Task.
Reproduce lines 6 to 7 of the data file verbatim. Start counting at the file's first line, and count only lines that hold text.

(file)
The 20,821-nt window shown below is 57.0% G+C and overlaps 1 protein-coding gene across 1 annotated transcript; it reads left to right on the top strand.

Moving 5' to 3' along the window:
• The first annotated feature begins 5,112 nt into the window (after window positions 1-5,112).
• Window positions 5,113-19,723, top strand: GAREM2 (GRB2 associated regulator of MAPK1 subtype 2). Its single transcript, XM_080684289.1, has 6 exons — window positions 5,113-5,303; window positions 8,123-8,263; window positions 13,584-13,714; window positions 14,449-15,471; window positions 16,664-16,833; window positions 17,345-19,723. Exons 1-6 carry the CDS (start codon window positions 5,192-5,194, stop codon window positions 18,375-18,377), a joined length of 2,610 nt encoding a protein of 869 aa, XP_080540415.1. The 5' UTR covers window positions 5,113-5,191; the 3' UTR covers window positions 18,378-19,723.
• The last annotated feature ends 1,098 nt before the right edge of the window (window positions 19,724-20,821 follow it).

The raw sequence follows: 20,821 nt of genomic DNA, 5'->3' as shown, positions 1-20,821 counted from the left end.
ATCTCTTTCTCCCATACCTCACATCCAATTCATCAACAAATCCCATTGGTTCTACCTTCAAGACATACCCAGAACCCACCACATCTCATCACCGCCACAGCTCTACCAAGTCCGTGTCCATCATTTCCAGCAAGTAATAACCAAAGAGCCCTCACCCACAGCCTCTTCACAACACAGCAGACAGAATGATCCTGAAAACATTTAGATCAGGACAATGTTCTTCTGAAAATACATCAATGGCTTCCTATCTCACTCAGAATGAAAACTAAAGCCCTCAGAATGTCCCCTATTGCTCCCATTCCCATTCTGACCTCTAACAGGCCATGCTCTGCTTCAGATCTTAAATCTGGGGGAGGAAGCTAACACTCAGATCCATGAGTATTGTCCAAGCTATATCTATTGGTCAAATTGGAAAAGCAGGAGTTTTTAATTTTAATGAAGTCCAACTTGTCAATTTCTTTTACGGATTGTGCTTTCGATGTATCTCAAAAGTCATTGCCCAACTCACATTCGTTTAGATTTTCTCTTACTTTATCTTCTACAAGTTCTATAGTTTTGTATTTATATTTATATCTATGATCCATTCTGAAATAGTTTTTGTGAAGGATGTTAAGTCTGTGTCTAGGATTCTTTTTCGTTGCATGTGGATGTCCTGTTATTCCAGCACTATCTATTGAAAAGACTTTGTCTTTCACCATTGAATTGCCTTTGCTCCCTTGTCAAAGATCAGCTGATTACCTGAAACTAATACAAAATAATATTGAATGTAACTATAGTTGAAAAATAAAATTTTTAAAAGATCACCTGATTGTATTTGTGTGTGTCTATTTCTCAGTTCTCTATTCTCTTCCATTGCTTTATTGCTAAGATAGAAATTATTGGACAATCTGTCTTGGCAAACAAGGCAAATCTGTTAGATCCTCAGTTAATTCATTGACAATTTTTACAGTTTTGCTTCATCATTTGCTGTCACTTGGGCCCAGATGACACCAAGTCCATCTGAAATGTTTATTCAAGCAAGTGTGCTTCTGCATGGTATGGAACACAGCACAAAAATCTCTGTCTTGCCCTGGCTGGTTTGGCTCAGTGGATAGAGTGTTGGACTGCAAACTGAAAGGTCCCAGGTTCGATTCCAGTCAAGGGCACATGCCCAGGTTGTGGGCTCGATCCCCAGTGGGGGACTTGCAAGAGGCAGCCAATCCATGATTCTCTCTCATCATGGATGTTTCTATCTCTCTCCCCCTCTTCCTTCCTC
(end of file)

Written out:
The raw sequence follows: 20,821 nt of genomic DNA, 5'->3' as shown, positions 1-20,821 counted from the left end.
ATCTCTTTCTCCCATACCTCACATCCAATTCATCAACAAATCCCATTGGTTCTACCTTCAAGACATACCCAGAACCCACCACATCTCATCACCGCCACAGCTCTACCAAGTCCGTGTCCATCATTTCCAGCAAGTAATAACCAAAGAGCCCTCACCCACAGCCTCTTCACAACACAGCAGACAGAATGATCCTGAAAACATTTAGATCAGGACAATGTTCTTCTGAAAATACATCAATGGCTTCCTATCTCACTCAGAATGAAAACTAAAGCCCTCAGAATGTCCCCTATTGCTCCCATTCCCATTCTGACCTCTAACAGGCCATGCTCTGCTTCAGATCTTAAATCTGGGGGAGGAAGCTAACACTCAGATCCATGAGTATTGTCCAAGCTATATCTATTGGTCAAATTGGAAAAGCAGGAGTTTTTAATTTTAATGAAGTCCAACTTGTCAATTTCTTTTACGGATTGTGCTTTCGATGTATCTCAAAAGTCATTGCCCAACTCACATTCGTTTAGATTTTCTCTTACTTTATCTTCTACAAGTTCTATAGTTTTGTATTTATATTTATATCTATGATCCATTCTGAAATAGTTTTTGTGAAGGATGTTAAGTCTGTGTCTAGGATTCTTTTTCGTTGCATGTGGATGTCCTGTTATTCCAGCACTATCTATTGAAAAGACTTTGTCTTTCACCATTGAATTGCCTTTGCTCCCTTGTCAAAGATCAGCTGATTACCTGAAACTAATACAAAATAATATTGAATGTAACTATAGTTGAAAAATAAAATTTTTAAAAGATCACCTGATTGTATTTGTGTGTGTCTATTTCTCAGTTCTCTATTCTCTTCCATTGCTTTATTGCTAAGATAGAAATTATTGGACAATCTGTCTTGGCAAACAAGGCAAATCTGTTAGATCCTCAGTTAATTCATTGACAATTTTTACAGTTTTGCTTCATCATTTGCTGTCACTTGGGCCCAGATGACACCAAGTCCATCTGAAATGTTTATTCAAGCAAGTGTGCTTCTGCATGGTATGGAACACAGCACAAAAATCTCTGTCTTGCCCTGGCTGGTTTGGCTCAGTGGATAGAGTGTTGGACTGCAAACTGAAAGGTCCCAGGTTCGATTCCAGTCAAGGGCACATGCCCAGGTTGTGGGCTCGATCCCCAGTGGGGGACTTGCAAGAGGCAGCCAATCCATGATTCTCTCTCATCATGGATGTTTCTATCTCTCTCCCCCTCTTCCTTCCTC